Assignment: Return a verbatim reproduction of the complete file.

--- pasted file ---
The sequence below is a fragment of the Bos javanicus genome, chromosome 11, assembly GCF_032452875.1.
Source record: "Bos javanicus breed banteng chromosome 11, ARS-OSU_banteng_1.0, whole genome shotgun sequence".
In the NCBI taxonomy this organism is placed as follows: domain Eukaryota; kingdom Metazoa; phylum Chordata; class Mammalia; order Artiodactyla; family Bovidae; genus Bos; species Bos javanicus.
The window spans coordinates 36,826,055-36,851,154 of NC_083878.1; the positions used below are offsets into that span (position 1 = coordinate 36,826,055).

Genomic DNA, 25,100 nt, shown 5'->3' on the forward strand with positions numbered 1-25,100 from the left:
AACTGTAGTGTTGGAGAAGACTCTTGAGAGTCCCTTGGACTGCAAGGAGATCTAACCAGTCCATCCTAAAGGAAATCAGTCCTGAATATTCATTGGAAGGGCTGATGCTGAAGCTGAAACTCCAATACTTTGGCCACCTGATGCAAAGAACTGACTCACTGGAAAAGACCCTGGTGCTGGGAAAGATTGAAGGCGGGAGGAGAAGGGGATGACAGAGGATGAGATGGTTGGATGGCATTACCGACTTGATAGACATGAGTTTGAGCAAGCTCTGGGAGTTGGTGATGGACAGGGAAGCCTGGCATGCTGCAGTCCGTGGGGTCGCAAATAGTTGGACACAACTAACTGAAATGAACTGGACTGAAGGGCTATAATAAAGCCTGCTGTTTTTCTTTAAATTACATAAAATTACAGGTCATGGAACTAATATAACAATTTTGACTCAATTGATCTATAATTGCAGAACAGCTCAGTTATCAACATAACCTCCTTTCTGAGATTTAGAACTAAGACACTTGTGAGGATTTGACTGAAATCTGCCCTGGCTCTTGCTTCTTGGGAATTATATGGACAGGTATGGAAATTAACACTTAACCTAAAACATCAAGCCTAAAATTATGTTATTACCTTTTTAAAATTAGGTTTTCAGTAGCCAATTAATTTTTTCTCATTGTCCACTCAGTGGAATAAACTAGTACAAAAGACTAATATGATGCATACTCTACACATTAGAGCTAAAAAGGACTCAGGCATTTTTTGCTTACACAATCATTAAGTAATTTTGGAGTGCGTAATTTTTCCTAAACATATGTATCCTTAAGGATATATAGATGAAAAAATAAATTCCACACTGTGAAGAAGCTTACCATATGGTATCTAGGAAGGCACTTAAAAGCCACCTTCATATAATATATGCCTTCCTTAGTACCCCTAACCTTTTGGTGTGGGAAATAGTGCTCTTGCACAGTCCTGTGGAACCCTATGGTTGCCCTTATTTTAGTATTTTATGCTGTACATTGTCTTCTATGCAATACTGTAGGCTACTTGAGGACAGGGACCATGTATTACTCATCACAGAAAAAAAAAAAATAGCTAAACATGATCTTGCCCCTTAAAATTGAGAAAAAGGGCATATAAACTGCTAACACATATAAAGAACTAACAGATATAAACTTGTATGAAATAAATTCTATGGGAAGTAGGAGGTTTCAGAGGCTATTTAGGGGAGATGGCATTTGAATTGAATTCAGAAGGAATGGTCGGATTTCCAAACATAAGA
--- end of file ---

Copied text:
The sequence below is a fragment of the Bos javanicus genome, chromosome 11, assembly GCF_032452875.1.
Source record: "Bos javanicus breed banteng chromosome 11, ARS-OSU_banteng_1.0, whole genome shotgun sequence".
In the NCBI taxonomy this organism is placed as follows: domain Eukaryota; kingdom Metazoa; phylum Chordata; class Mammalia; order Artiodactyla; family Bovidae; genus Bos; species Bos javanicus.
The window spans coordinates 36,826,055-36,851,154 of NC_083878.1; the positions used below are offsets into that span (position 1 = coordinate 36,826,055).

Genomic DNA, 25,100 nt, shown 5'->3' on the forward strand with positions numbered 1-25,100 from the left:
AACTGTAGTGTTGGAGAAGACTCTTGAGAGTCCCTTGGACTGCAAGGAGATCTAACCAGTCCATCCTAAAGGAAATCAGTCCTGAATATTCATTGGAAGGGCTGATGCTGAAGCTGAAACTCCAATACTTTGGCCACCTGATGCAAAGAACTGACTCACTGGAAAAGACCCTGGTGCTGGGAAAGATTGAAGGCGGGAGGAGAAGGGGATGACAGAGGATGAGATGGTTGGATGGCATTACCGACTTGATAGACATGAGTTTGAGCAAGCTCTGGGAGTTGGTGATGGACAGGGAAGCCTGGCATGCTGCAGTCCGTGGGGTCGCAAATAGTTGGACACAACTAACTGAAATGAACTGGACTGAAGGGCTATAATAAAGCCTGCTGTTTTTCTTTAAATTACATAAAATTACAGGTCATGGAACTAATATAACAATTTTGACTCAATTGATCTATAATTGCAGAACAGCTCAGTTATCAACATAACCTCCTTTCTGAGATTTAGAACTAAGACACTTGTGAGGATTTGACTGAAATCTGCCCTGGCTCTTGCTTCTTGGGAATTATATGGACAGGTATGGAAATTAACACTTAACCTAAAACATCAAGCCTAAAATTATGTTATTACCTTTTTAAAATTAGGTTTTCAGTAGCCAATTAATTTTTTCTCATTGTCCACTCAGTGGAATAAACTAGTACAAAAGACTAATATGATGCATACTCTACACATTAGAGCTAAAAAGGACTCAGGCATTTTTTGCTTACACAATCATTAAGTAATTTTGGAGTGCGTAATTTTTCCTAAACATATGTATCCTTAAGGATATATAGATGAAAAAATAAATTCCACACTGTGAAGAAGCTTACCATATGGTATCTAGGAAGGCACTTAAAAGCCACCTTCATATAATATATGCCTTCCTTAGTACCCCTAACCTTTTGGTGTGGGAAATAGTGCTCTTGCACAGTCCTGTGGAACCCTATGGTTGCCCTTATTTTAGTATTTTATGCTGTACATTGTCTTCTATGCAATACTGTAGGCTACTTGAGGACAGGGACCATGTATTACTCATCACAGAAAAAAAAAAAATAGCTAAACATGATCTTGCCCCTTAAAATTGAGAAAAAGGGCATATAAACTGCTAACACATATAAAGAACTAACAGATATAAACTTGTATGAAATAAATTCTATGGGAAGTAGGAGGTTTCAGAGGCTATTTAGGGGAGATGGCATTTGAATTGAATTCAGAAGGAATGGTCGGATTTCCAAACATAAGA